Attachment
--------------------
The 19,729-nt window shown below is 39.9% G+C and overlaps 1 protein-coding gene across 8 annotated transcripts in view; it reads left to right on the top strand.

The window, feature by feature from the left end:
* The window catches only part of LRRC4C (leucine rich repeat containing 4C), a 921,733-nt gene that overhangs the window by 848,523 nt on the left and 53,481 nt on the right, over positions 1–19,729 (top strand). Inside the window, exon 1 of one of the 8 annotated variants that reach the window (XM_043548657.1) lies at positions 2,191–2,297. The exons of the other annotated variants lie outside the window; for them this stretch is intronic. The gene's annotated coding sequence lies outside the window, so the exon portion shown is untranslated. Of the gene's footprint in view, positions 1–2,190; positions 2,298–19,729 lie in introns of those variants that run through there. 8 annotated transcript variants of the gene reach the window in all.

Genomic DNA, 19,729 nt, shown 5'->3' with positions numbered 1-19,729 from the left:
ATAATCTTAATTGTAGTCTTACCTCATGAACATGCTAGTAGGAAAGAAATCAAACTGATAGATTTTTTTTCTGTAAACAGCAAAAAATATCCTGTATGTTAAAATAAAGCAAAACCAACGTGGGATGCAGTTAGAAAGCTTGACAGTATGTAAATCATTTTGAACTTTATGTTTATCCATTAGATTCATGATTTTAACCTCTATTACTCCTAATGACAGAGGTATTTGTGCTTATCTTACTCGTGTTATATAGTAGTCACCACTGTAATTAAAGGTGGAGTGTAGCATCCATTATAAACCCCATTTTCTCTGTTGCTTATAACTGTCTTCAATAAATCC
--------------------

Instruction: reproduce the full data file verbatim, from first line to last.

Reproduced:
The 19,729-nt window shown below is 39.9% G+C and overlaps 1 protein-coding gene across 8 annotated transcripts in view; it reads left to right on the top strand.

The window, feature by feature from the left end:
* The window catches only part of LRRC4C (leucine rich repeat containing 4C), a 921,733-nt gene that overhangs the window by 848,523 nt on the left and 53,481 nt on the right, over positions 1–19,729 (top strand). Inside the window, exon 1 of one of the 8 annotated variants that reach the window (XM_043548657.1) lies at positions 2,191–2,297. The exons of the other annotated variants lie outside the window; for them this stretch is intronic. The gene's annotated coding sequence lies outside the window, so the exon portion shown is untranslated. Of the gene's footprint in view, positions 1–2,190; positions 2,298–19,729 lie in introns of those variants that run through there. 8 annotated transcript variants of the gene reach the window in all.

Genomic DNA, 19,729 nt, shown 5'->3' with positions numbered 1-19,729 from the left:
ATAATCTTAATTGTAGTCTTACCTCATGAACATGCTAGTAGGAAAGAAATCAAACTGATAGATTTTTTTTCTGTAAACAGCAAAAAATATCCTGTATGTTAAAATAAAGCAAAACCAACGTGGGATGCAGTTAGAAAGCTTGACAGTATGTAAATCATTTTGAACTTTATGTTTATCCATTAGATTCATGATTTTAACCTCTATTACTCCTAATGACAGAGGTATTTGTGCTTATCTTACTCGTGTTATATAGTAGTCACCACTGTAATTAAAGGTGGAGTGTAGCATCCATTATAAACCCCATTTTCTCTGTTGCTTATAACTGTCTTCAATAAATCC